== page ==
Science of Steroids
Over the better part of this century, athletes have sought to increase the natural performance of their bodies by using various means. And while most opted for the development of their muscle mass by using standard techniques, such as lifting weights, running, or other methods, some started taking to artificial substances, which rapidly promoted the growth of muscles and the expression of male traits teenage boys experienced at puberty. These substances, anabolic-androgenic steroids (AAS), most commonly known just as steroids, are actually a derivate of the testosterone male hormone. This is how they work.
The human body is designed in such a way that it has the ability to adapt itself to the harshest of environments. In order to do that, muscles in particular have to have the capability to increase their size over relatively-short periods of time. And this is the basic principle working out relies on. When we go to the gym and work out the biceps, for example, we actually create small tears inside the muscle fibers. These tears are, of course, repaired by the immune system.
The catch is that, upon repair, our body also compensates for the damage, by adding more material to the muscles than that ripped. If this process is repeated time and time again, then the muscle mass visibly grows, to the point where it becomes noticeable. In case of constant recurrence of the phenomenon, you will have the exact muscular mass you wanted before going to the gym.
However, steroids promote this kind of growth artificially, by simply traveling via the blood stream to the cells. There, they hook up to small portions known as androgen receptors, which pick up the molecules and carry them inside muscle cells. At that point, they combine with DNA and promote the release of a specific kind of proteins. These agents have the sole purpose of accelerating cell growth, and, in this case, they help muscle cells grow faster than they normally would.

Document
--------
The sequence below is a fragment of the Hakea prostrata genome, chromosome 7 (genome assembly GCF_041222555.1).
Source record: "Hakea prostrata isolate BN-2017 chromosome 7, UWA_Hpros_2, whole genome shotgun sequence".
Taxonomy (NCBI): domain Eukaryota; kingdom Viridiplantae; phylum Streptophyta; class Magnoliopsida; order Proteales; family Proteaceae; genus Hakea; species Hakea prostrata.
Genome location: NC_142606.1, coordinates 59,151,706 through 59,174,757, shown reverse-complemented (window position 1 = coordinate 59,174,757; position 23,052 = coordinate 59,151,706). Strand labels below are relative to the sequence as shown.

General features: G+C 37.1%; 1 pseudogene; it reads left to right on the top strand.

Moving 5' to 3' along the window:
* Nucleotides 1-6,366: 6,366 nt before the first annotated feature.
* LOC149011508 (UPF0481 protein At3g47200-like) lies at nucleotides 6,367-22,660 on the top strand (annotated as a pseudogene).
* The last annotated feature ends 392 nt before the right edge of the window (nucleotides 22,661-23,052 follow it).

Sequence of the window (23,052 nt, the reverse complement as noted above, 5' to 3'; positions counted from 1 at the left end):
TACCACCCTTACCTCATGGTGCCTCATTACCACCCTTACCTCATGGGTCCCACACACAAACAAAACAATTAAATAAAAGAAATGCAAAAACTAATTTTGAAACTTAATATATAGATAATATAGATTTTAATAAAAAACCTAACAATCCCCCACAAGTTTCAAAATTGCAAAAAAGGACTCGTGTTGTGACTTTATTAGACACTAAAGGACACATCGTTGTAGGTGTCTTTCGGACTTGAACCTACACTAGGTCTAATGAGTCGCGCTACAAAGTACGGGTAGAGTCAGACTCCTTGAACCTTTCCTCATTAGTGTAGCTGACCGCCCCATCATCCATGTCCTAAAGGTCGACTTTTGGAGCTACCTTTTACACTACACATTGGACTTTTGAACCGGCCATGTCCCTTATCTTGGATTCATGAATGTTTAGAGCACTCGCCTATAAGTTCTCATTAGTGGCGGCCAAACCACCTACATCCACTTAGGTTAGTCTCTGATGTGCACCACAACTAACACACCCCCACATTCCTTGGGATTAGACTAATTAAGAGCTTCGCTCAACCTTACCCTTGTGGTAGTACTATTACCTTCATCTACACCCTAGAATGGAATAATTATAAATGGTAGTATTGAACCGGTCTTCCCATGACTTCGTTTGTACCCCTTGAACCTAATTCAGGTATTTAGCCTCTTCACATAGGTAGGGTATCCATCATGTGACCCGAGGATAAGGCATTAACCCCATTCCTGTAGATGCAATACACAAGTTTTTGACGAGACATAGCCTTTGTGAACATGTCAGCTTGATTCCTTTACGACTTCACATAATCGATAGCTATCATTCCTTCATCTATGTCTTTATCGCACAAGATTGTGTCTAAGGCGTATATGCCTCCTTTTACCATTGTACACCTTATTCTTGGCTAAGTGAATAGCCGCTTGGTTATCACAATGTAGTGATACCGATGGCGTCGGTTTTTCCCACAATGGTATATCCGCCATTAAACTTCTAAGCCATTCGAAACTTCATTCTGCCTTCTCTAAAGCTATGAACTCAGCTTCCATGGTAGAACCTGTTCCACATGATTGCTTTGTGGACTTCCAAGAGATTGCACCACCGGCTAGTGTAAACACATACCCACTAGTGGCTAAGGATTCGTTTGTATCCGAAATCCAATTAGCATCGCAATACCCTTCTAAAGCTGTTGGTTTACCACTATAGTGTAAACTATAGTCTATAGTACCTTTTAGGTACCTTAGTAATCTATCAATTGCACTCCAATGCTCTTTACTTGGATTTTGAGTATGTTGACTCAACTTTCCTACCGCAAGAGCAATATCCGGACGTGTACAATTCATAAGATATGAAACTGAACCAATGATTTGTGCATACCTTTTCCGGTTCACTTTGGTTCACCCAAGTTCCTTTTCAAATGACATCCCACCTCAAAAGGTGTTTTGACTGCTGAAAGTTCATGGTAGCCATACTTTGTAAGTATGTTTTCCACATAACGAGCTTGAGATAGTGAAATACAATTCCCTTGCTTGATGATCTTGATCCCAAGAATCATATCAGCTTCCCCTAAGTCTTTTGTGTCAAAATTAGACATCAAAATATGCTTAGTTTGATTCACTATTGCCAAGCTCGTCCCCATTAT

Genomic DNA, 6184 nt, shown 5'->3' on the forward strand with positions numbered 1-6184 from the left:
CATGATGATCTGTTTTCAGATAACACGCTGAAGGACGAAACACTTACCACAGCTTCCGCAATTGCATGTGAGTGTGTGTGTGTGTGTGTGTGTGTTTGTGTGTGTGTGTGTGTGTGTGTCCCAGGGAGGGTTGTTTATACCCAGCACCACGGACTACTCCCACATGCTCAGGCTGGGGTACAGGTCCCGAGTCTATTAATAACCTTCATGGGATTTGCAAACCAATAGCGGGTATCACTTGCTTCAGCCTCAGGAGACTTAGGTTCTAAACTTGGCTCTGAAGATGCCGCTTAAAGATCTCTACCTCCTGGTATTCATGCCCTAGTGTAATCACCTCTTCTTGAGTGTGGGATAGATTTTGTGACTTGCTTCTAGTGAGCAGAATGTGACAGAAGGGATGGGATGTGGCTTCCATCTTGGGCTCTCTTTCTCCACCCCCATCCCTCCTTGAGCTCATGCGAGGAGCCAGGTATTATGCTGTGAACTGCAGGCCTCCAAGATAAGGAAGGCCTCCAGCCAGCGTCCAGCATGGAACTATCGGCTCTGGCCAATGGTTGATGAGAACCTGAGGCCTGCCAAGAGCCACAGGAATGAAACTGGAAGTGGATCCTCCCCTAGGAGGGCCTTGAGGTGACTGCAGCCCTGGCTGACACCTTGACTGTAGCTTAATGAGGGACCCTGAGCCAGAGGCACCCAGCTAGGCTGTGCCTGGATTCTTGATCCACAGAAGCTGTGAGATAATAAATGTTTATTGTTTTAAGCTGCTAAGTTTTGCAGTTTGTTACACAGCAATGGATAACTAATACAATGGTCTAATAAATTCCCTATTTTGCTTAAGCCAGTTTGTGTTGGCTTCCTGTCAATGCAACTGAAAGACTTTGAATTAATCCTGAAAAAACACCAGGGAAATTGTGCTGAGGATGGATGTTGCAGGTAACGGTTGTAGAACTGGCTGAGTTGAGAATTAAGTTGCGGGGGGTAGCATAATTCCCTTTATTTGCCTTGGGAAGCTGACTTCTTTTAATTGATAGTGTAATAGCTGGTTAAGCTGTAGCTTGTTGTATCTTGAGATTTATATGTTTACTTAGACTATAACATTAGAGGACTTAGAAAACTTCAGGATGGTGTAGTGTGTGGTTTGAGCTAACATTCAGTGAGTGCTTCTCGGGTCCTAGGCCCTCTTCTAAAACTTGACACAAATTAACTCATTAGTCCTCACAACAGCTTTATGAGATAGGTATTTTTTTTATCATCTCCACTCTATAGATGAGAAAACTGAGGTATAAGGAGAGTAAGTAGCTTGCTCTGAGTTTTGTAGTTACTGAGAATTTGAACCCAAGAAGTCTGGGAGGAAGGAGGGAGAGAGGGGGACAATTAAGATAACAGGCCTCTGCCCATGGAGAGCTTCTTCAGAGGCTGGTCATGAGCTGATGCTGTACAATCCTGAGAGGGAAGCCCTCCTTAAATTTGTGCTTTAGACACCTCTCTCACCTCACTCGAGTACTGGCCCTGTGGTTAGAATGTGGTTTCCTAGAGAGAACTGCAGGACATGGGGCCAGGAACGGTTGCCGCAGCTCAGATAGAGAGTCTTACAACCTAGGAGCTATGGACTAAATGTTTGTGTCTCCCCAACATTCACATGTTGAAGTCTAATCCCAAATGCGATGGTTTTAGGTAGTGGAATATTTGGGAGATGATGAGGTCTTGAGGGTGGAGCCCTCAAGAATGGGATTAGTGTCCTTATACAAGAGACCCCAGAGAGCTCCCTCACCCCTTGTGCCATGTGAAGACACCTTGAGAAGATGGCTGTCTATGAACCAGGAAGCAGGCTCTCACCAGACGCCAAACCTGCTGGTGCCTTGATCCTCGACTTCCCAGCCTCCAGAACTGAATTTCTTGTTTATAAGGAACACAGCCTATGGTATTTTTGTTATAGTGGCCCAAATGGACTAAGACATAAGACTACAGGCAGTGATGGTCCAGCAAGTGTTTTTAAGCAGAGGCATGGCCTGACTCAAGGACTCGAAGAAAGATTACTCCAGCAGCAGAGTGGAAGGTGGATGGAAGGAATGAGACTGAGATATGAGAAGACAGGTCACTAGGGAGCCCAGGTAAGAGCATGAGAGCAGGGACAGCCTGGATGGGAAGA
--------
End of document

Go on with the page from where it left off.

Because this is an artificial process, the body is not always equipped to handle such massive and rapid changes – and that's why, in most cases, there are severe side effects, including elevated blood pressure, changes in cholesterol levels, and cardiovascular disease, as well as coronary artery disease. On the other hand, athletes can never be certain of what they're buying, because in some cases pharmacists have been proven to fill prescriptions for steroids that were approved for cattle use, and not for that of humans.
So, maybe under theses circumstances, it may seem like a good idea for those pondering on the thought of picking up steroid use to spend a little more time in the gym each week for the same results, rather than start down a slippery slope, which often leads to dire consequences.
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